In order to have work ethic, your kids must work

If you’ve ever wondered what teachers think of your kids, I’m about to share. It’s not juicy, but it’s important. After spending some time with your kids, I can pretty easily identify who has held a job and who hasn’t. This is important, because kids who have collected hard-earned paychecks are quite different from kids who have collected only allowances.

The first indicator is the amount of work ethic a student has. If I have a student who lays back, passively learns, accepts zeroes, and is disorganized, I pretty much know that he or she hasn’t experienced employment. I’m not talking about during the school year. I’m talking about kids who have never held a summer or part-time job. These kids are recognizable enough that I generally recommend that teens work outside of school and outside of the home, that they have a boss they must answer to, a schedule they must keep, and responsibilities they must carry out, undesirable as they may be.

Let’s talk undesirable. In a competition with all my friends as to who has had the worst job imaginable, I win every time. Guess what I did at the age of 19, home from college for the summer when all my friends were busy tanning? I worked in the men’s wing of a nursing home. Yep, I win. And I think I’m scarred for life. My second worst job was when I was a mere 12 years old. I worked at a local nursery poking holes in dirt and planting seedlings. I got paid by the plant, I think 13 cents per. I swear my hands were stained for months. I also babysat (the ubiquitous girl job), waited tables (the ubiquitous young person’s job), and helped at my mother’s office (the ubiquitous daughter job). I disliked many of these careers, outright hated most of the rest.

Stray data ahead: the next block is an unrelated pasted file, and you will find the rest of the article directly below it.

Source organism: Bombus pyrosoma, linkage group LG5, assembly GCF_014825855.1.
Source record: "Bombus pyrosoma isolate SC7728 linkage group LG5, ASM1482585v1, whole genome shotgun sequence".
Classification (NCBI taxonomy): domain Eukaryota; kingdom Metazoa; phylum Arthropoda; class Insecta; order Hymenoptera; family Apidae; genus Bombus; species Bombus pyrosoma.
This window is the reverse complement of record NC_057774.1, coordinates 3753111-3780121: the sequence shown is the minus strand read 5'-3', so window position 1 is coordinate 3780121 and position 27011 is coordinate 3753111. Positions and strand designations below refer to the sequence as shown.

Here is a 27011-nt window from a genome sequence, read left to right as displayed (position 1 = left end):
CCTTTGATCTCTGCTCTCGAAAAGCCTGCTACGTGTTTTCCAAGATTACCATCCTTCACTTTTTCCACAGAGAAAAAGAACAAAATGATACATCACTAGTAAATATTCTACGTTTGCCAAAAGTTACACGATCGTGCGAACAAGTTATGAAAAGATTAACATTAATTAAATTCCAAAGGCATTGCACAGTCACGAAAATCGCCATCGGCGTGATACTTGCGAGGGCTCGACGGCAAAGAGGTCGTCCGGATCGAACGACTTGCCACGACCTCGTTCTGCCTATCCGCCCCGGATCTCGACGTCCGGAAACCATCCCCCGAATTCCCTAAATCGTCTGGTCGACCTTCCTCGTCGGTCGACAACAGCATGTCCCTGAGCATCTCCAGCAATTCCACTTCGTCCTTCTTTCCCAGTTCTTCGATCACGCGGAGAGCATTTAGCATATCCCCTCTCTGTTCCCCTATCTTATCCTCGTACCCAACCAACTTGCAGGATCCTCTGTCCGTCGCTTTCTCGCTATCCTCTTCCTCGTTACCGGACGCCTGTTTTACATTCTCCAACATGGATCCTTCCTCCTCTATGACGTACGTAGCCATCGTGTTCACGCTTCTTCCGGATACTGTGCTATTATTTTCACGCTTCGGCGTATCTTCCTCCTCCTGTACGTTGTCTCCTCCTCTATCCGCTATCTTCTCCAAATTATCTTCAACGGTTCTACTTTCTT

Yet every single one of these jobs built my work ethic and made me who I am today. Every job taught me life lessons. Bathing and caring for the elderly taught me compassion, as you would expect. But it also gave me an appreciation for my young body and my long life. I’m convinced it formed the basis of my pledge to live life to the fullest, because looking into the eyes of the aged, I saw a sense that childhood, to them, seemed just a moment away. I’m not going to lie – working with plants made me hate gardening. But it also taught me that working with my hands was not for me. I needed mental pursuits, intellectual curiosity, and dress-up clothes as part of my daily life. Waiting tables taught me graciousness toward those who serve, that some people can be petty and cruel, and that most are kind and generous. From my mom’s desk and filing cabinets, I learned that I could never work in an office. To this day when I visit my husband in that setting, I cringe a little. And babysitting taught me that kids are their parents’ treasures, and that caring for them was the most important task I would ever undertake. I can’t help but wonder if that’s what inspired me to become a teacher, to see value in nurturing other people’s treasures.